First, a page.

State dept expands Mexico travel warning
For the second time in less than a year, the U.S. State Department has responded to increasing violent crime in Mexico by expanding the list of places that Americans should avoid for their own safety.
An updated travel advisory released this week warned U.S. citizens to avoid non-essential travel to 14 states in northern and central Mexico, warning that U.S. citizens are subject to drug-cartel action “including homicide, gunbattles, kidnapping, carjacking and highway robbery.”
The last warning, in April 2011, covered only 10 Mexican States. The new advisory includes parts of Aguascalientes, Guerrero and Nayarit in central Mexico, and says non-essential travel to Chihuahua, Coahuila, Durango, Nuevo Leon, San Luis Potosi, Sinaloa, Zacatecas, Tamaulipas and Michoacan is no longer a good idea. The April warning against non-essential travel to parts of Sonora and central Jalisco, where violence is widespread, still stands.
“Gunbattles have occurred in broad daylight on streets and in other public venues, such as restaurants and clubs. During some of these incidents, U.S. citizens have been trapped and temporarily prevented from leaving the area,” the travel advisory said.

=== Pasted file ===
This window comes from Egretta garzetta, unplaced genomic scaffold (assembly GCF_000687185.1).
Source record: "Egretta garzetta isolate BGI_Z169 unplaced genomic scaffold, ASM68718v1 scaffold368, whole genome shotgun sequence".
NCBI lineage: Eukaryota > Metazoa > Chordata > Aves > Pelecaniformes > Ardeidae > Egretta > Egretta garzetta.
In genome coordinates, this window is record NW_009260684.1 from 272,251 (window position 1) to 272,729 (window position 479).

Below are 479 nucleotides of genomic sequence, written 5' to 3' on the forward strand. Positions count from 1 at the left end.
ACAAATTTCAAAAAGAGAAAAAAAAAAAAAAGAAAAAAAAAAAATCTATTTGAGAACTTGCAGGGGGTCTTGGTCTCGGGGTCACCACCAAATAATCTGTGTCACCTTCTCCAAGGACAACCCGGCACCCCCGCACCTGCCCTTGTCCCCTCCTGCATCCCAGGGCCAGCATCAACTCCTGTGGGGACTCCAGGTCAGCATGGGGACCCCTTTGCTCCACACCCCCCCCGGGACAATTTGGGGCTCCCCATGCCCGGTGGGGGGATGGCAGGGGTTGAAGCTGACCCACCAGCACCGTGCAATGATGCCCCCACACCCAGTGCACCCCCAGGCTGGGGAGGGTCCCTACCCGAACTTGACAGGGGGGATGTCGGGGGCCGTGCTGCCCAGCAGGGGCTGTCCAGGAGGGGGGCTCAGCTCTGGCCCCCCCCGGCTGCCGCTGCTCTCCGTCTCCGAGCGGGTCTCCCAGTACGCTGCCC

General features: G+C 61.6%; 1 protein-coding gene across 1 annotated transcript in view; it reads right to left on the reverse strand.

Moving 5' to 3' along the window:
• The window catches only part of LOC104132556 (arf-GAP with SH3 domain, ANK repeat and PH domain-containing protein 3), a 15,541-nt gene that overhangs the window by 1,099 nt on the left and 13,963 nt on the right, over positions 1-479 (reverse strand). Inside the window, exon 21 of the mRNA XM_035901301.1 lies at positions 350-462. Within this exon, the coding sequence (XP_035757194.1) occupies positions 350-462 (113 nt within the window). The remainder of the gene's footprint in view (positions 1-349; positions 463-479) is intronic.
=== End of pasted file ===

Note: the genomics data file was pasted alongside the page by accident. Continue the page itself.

“The location and timing of future armed engagements is unpredictable. We recommend that you defer travel to the areas indicated in this travel warning and to exercise extreme caution when traveling throughout the northern border region,” it added.
Over 47,500 people have been killed in Mexico since President Felipe Calderon unleashed Mexican armed forces against well-armed drug cartels in December of 2006.
The State Department advisory reports that 130 Americans were murdered in Mexico last year, up from 111 in 2010 and 35 in 2007.
Recent attacks include a fire in a Monterrey casino that killed 52, mostly women. A U.S. missionary couple from Colorado was also killed at their home near Monterrey earlier this month. The advisory urged travelers to the city to use “extreme caution.”
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